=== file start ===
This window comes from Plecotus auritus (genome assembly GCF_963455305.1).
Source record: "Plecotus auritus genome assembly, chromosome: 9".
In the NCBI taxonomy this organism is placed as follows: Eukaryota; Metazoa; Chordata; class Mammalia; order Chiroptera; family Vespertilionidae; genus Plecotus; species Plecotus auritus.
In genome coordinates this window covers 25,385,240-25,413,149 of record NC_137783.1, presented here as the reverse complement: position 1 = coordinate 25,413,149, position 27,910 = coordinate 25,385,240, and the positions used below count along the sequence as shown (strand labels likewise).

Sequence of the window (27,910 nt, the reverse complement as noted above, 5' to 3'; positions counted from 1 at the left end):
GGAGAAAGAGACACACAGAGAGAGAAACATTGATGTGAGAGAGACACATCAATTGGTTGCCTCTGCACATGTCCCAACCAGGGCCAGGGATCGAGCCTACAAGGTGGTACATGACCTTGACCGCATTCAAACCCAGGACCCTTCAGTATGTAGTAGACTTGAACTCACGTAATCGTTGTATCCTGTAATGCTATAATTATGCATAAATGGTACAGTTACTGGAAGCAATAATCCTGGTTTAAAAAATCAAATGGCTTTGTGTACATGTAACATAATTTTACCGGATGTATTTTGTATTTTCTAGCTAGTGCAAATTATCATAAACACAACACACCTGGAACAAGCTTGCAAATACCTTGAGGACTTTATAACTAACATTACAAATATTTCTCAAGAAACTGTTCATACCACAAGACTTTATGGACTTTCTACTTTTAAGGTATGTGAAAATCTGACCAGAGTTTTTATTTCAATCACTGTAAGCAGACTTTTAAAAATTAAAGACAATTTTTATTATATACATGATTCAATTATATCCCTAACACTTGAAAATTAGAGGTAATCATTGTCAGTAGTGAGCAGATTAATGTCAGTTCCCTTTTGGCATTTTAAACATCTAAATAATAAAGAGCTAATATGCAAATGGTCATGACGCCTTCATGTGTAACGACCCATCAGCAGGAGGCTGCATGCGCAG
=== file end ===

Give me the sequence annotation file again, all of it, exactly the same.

This window comes from Plecotus auritus (genome assembly GCF_963455305.1).
Source record: "Plecotus auritus genome assembly, chromosome: 9".
In the NCBI taxonomy this organism is placed as follows: Eukaryota; Metazoa; Chordata; class Mammalia; order Chiroptera; family Vespertilionidae; genus Plecotus; species Plecotus auritus.
In genome coordinates this window covers 25,385,240-25,413,149 of record NC_137783.1, presented here as the reverse complement: position 1 = coordinate 25,413,149, position 27,910 = coordinate 25,385,240, and the positions used below count along the sequence as shown (strand labels likewise).

Sequence of the window (27,910 nt, the reverse complement as noted above, 5' to 3'; positions counted from 1 at the left end):
GGAGAAAGAGACACACAGAGAGAGAAACATTGATGTGAGAGAGACACATCAATTGGTTGCCTCTGCACATGTCCCAACCAGGGCCAGGGATCGAGCCTACAAGGTGGTACATGACCTTGACCGCATTCAAACCCAGGACCCTTCAGTATGTAGTAGACTTGAACTCACGTAATCGTTGTATCCTGTAATGCTATAATTATGCATAAATGGTACAGTTACTGGAAGCAATAATCCTGGTTTAAAAAATCAAATGGCTTTGTGTACATGTAACATAATTTTACCGGATGTATTTTGTATTTTCTAGCTAGTGCAAATTATCATAAACACAACACACCTGGAACAAGCTTGCAAATACCTTGAGGACTTTATAACTAACATTACAAATATTTCTCAAGAAACTGTTCATACCACAAGACTTTATGGACTTTCTACTTTTAAGGTATGTGAAAATCTGACCAGAGTTTTTATTTCAATCACTGTAAGCAGACTTTTAAAAATTAAAGACAATTTTTATTATATACATGATTCAATTATATCCCTAACACTTGAAAATTAGAGGTAATCATTGTCAGTAGTGAGCAGATTAATGTCAGTTCCCTTTTGGCATTTTAAACATCTAAATAATAAAGAGCTAATATGCAAATGGTCATGACGCCTTCATGTGTAACGACCCATCAGCAGGAGGCTGCATGCGCAG